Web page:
If I didn’t already own a million running shirts, I’d have bought it.

A local running store was giving out free socks, so we stopped by. They had this creepy Prefontaine statue (who, as a Facebook friend pointed out, looks like Will Farrell playing Pre… ) and we got a group photo with it:

Afterward, my mom had the excellent suggestion of going to Voodoo Donuts. They’ve upgraded their location since we were there last, but the line remains the same:

But the new sign is awesome:

Afterward, we hung out at my parent’s house and enjoyed Bingley’s antics:

Give me that rock!

No! (pugs are so special… )

The next morning was nice and¬†leisurely. We hung out at my mom’s and then headed over to check into our hotel, the Hotel Deluxe. T had worked his work connections to get us a sweet room:

Which was good, because he was going to be grounded and resting for the rest of the day:

I walked around Portland (and noticed all of the marathoners who were not in their rooms resting.) The boy was allowed to come out for a brief trip to Whole Foods for dinner and breakfast supplies and then it was an evening of bad TV and an early bedtime. That alarm was going to be going off way too early tomorrow…

 

 

Cluck cluck!

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After a few hours of chilling at our hotel post-race, we met up with our friend Luke for dinner at Screen Door. (I’ve been planning to reward myself with their fried chicken if I made it through the race for about a month.) In the past, I’ve had issues post-race with my stomach being nauseous and feeling terrible, so it’s a testament to my improved nutrition plan that I finished this one feeling relatively okay. I still stuck with liquids (including a Mexican Coke generously relinquished by my mom) and watermelon for the first couple of hours post-race. Some of which may or may not have been consumed in a jacuzzi tup watching TV…

Anyway, I donned my super-sexy compression sleeves to accessorize my otherwise appropriate dinner attire and we hobbled off to dinner. (I love Portland because no one batted an eye at my strange attire, except for another diner who asked how my race went… ) We got a seat on the outdoor patio and I ordered my first Manhattan in about 14 years.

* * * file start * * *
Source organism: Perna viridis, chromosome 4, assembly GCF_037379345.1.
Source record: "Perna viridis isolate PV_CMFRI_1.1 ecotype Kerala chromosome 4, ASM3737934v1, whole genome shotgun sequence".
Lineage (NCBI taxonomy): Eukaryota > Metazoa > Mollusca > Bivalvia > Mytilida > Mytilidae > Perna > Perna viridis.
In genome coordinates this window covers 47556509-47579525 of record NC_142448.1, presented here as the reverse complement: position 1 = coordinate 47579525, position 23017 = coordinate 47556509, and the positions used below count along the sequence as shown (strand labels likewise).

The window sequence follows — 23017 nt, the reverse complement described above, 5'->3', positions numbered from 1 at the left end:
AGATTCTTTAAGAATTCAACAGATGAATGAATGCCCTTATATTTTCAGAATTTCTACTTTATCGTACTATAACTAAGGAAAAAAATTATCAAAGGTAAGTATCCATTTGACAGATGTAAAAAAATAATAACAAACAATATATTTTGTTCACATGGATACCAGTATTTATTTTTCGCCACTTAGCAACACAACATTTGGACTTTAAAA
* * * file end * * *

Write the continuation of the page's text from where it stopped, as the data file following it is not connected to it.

Yum! When M & I had been at Screen Door last winter, we’d sat at the bar and watched them crank out a million of these. I swore I’d try one next time I was here and voila! Apparently, they’re the hot drink right now. Who knew? Plus, it’s nice to have a non-frilly drink in my arsenal… And then of course, the star attraction:

(Apparently, I was too hungry/excited to get a picture that was in focus… ) I’ll confess I only made it through about a third of it before the stomach cried uncle, but it would make for delicious leftovers. We bid Luke adieu and headed home for some much needed sleep. And another soak in the jacuzzi tub.

But our Portland indulgences were not done. As part of the morning errands we had to take care of before we could head home, I had one more piece of decadence on my list. A trip to Pine State Biscuits:

This place opened just as we were leaving Portland and I’ve been meaning to visit for years, having heard wonderful things about it. Ordinarily, I can’t resist the siren song of Jam, but luckily this place was much closer to our hotel. And because I could, I went for the Reggie Deluxe:

That’s right, more fried chicken. On a biscuit. With bacon, egg, cheese and gravy. So much Southern-ness in one place. (My sister-in-law joked that they needed to serve it on top of grits… ) It was delicious (duh) but definitely not an every day indulgence. (But an excellent motivation to get out and train!) All in all, it was a very successful trip to Portland…

 

Poor boy…

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Part of today’s workout agenda was a short run in my parent’s neighborhood. The boy was planning to join me for part of it and then run a bit more on his own. But some swearing from the family room told me the plan might be in jeopardy. I came in to find T angrily holding up his running shoes. Or rather, one of his running shoes and a second different older running shoe that he’d been using as a “walking around” shoe.

Since he was very clearly upset about it, I tried really, really hard not to laugh. And failed. So, I tried to laugh quietly. (The part that made it impossible not to laugh is the fact that this is the third time T has either forgotten his shoes, or their insoles or some variation thereof.) Then my mom came into the conversation and tried to come up with logical ways this could have happened (“Was it dark? Was it early in the morning?”) The problem was, none of these were the case, so the funnier it became. Poor T…